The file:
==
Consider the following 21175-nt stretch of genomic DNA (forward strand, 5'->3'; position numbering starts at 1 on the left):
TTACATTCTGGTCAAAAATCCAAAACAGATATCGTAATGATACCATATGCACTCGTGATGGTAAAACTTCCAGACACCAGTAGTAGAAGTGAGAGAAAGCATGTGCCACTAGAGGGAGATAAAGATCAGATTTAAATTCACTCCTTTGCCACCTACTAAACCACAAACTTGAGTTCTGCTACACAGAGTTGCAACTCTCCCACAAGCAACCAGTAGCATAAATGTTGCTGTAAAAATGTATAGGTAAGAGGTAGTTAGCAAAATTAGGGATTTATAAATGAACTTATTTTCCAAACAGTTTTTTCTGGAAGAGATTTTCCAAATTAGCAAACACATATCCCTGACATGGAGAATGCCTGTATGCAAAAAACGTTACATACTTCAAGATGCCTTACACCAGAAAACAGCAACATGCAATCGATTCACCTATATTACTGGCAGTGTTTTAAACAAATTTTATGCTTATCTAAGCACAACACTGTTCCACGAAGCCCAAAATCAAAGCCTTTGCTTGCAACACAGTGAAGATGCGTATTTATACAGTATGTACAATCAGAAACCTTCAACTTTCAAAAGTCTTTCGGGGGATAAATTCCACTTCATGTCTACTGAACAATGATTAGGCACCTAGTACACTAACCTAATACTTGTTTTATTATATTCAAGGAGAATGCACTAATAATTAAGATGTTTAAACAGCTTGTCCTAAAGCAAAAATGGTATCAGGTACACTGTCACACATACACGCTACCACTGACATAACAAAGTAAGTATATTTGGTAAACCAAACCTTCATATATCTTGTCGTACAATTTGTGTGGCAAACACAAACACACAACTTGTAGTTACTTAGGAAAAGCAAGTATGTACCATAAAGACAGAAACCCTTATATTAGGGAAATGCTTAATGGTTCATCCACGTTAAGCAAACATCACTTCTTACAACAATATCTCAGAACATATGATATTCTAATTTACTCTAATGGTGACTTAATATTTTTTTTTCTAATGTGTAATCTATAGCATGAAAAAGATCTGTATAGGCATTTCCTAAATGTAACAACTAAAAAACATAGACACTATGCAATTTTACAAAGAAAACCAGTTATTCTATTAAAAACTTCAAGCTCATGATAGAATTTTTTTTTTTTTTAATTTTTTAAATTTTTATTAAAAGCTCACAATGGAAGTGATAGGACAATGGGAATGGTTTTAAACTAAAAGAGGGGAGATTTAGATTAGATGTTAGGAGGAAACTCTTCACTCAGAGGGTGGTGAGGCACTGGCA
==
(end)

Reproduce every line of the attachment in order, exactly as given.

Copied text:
Consider the following 21175-nt stretch of genomic DNA (forward strand, 5'->3'; position numbering starts at 1 on the left):
TTACATTCTGGTCAAAAATCCAAAACAGATATCGTAATGATACCATATGCACTCGTGATGGTAAAACTTCCAGACACCAGTAGTAGAAGTGAGAGAAAGCATGTGCCACTAGAGGGAGATAAAGATCAGATTTAAATTCACTCCTTTGCCACCTACTAAACCACAAACTTGAGTTCTGCTACACAGAGTTGCAACTCTCCCACAAGCAACCAGTAGCATAAATGTTGCTGTAAAAATGTATAGGTAAGAGGTAGTTAGCAAAATTAGGGATTTATAAATGAACTTATTTTCCAAACAGTTTTTTCTGGAAGAGATTTTCCAAATTAGCAAACACATATCCCTGACATGGAGAATGCCTGTATGCAAAAAACGTTACATACTTCAAGATGCCTTACACCAGAAAACAGCAACATGCAATCGATTCACCTATATTACTGGCAGTGTTTTAAACAAATTTTATGCTTATCTAAGCACAACACTGTTCCACGAAGCCCAAAATCAAAGCCTTTGCTTGCAACACAGTGAAGATGCGTATTTATACAGTATGTACAATCAGAAACCTTCAACTTTCAAAAGTCTTTCGGGGGATAAATTCCACTTCATGTCTACTGAACAATGATTAGGCACCTAGTACACTAACCTAATACTTGTTTTATTATATTCAAGGAGAATGCACTAATAATTAAGATGTTTAAACAGCTTGTCCTAAAGCAAAAATGGTATCAGGTACACTGTCACACATACACGCTACCACTGACATAACAAAGTAAGTATATTTGGTAAACCAAACCTTCATATATCTTGTCGTACAATTTGTGTGGCAAACACAAACACACAACTTGTAGTTACTTAGGAAAAGCAAGTATGTACCATAAAGACAGAAACCCTTATATTAGGGAAATGCTTAATGGTTCATCCACGTTAAGCAAACATCACTTCTTACAACAATATCTCAGAACATATGATATTCTAATTTACTCTAATGGTGACTTAATATTTTTTTTTCTAATGTGTAATCTATAGCATGAAAAAGATCTGTATAGGCATTTCCTAAATGTAACAACTAAAAAACATAGACACTATGCAATTTTACAAAGAAAACCAGTTATTCTATTAAAAACTTCAAGCTCATGATAGAATTTTTTTTTTTTTTAATTTTTTAAATTTTTATTAAAAGCTCACAATGGAAGTGATAGGACAATGGGAATGGTTTTAAACTAAAAGAGGGGAGATTTAGATTAGATGTTAGGAGGAAACTCTTCACTCAGAGGGTGGTGAGGCACTGGCA